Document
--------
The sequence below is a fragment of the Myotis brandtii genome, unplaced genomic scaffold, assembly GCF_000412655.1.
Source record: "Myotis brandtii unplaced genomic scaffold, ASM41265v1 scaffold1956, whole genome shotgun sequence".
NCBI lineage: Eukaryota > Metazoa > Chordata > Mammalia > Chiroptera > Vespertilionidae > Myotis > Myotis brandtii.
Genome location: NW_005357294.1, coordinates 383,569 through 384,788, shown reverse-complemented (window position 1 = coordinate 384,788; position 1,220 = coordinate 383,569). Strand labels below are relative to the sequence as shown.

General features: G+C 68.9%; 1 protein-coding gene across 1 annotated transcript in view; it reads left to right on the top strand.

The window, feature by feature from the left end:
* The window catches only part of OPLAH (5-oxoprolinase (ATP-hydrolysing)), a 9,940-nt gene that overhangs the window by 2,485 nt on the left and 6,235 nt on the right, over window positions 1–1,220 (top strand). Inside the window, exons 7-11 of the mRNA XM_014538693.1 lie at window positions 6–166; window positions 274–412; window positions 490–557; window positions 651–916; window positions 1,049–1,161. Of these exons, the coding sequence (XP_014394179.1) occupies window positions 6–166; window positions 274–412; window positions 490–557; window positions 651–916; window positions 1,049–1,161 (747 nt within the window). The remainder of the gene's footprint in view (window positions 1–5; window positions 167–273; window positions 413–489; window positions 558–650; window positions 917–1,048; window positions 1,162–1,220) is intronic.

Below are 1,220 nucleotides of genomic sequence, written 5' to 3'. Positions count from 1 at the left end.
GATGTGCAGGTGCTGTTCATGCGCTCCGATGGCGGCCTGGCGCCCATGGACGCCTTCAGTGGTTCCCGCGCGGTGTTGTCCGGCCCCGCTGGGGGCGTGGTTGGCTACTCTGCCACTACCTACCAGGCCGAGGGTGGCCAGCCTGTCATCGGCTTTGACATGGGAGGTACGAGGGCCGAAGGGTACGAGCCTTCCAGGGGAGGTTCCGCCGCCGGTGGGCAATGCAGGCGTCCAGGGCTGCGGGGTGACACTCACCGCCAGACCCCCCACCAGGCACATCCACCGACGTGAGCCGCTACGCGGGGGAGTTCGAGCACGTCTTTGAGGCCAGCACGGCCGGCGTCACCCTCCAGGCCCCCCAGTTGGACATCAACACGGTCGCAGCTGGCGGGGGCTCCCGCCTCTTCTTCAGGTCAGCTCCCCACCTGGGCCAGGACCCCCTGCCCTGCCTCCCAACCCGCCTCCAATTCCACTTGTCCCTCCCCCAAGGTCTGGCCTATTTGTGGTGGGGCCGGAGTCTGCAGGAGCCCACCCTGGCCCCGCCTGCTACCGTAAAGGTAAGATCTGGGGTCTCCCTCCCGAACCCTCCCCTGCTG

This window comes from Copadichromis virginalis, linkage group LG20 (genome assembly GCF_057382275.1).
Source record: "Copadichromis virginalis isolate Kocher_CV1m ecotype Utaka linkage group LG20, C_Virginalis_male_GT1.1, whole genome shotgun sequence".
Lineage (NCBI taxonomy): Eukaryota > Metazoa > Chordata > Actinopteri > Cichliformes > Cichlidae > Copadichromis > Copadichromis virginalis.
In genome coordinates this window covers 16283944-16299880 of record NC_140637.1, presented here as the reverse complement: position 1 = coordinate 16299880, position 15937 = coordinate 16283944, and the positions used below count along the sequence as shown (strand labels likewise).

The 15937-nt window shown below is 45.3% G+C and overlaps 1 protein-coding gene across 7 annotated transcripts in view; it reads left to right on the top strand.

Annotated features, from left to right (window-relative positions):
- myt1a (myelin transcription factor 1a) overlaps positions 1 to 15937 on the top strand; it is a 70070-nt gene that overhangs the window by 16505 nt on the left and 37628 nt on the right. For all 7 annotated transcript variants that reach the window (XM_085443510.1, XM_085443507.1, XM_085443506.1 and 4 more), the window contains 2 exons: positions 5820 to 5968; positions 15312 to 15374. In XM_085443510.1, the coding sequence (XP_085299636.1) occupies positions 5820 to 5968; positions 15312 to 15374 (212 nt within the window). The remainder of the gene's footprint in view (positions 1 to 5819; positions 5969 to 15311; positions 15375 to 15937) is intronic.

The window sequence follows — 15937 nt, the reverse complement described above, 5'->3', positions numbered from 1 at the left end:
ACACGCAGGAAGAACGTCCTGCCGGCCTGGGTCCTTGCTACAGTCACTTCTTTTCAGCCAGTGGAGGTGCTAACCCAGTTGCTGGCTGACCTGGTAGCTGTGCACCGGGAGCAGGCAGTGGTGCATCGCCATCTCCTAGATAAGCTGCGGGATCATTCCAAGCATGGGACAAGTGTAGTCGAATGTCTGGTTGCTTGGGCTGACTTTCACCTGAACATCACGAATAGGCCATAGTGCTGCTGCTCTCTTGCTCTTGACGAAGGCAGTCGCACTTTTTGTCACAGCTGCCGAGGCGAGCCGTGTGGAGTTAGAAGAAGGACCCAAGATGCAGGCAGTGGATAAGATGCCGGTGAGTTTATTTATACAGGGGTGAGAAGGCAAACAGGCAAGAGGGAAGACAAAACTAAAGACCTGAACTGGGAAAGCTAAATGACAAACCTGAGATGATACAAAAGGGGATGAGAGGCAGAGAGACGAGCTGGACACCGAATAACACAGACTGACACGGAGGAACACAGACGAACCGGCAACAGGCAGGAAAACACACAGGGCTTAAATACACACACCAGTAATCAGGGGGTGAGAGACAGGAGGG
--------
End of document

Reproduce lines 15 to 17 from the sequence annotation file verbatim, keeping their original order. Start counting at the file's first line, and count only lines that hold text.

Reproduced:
Annotated features, from left to right (window-relative positions):
- myt1a (myelin transcription factor 1a) overlaps positions 1 to 15937 on the top strand; it is a 70070-nt gene that overhangs the window by 16505 nt on the left and 37628 nt on the right. For all 7 annotated transcript variants that reach the window (XM_085443510.1, XM_085443507.1, XM_085443506.1 and 4 more), the window contains 2 exons: positions 5820 to 5968; positions 15312 to 15374. In XM_085443510.1, the coding sequence (XP_085299636.1) occupies positions 5820 to 5968; positions 15312 to 15374 (212 nt within the window). The remainder of the gene's footprint in view (positions 1 to 5819; positions 5969 to 15311; positions 15375 to 15937) is intronic.

The window sequence follows — 15937 nt, the reverse complement described above, 5'->3', positions numbered from 1 at the left end: